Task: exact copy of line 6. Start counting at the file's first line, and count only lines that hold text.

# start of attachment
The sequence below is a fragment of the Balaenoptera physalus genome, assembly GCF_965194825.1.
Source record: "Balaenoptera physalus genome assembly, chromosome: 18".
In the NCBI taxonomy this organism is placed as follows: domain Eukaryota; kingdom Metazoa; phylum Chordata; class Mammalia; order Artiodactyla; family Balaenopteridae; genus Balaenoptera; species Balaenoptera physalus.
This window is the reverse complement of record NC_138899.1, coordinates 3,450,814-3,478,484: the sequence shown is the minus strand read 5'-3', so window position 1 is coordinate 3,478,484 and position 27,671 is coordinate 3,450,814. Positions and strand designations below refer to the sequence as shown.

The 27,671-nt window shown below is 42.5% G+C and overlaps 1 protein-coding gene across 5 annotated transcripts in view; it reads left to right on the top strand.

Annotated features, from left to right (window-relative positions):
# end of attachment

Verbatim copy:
Annotated features, from left to right (window-relative positions):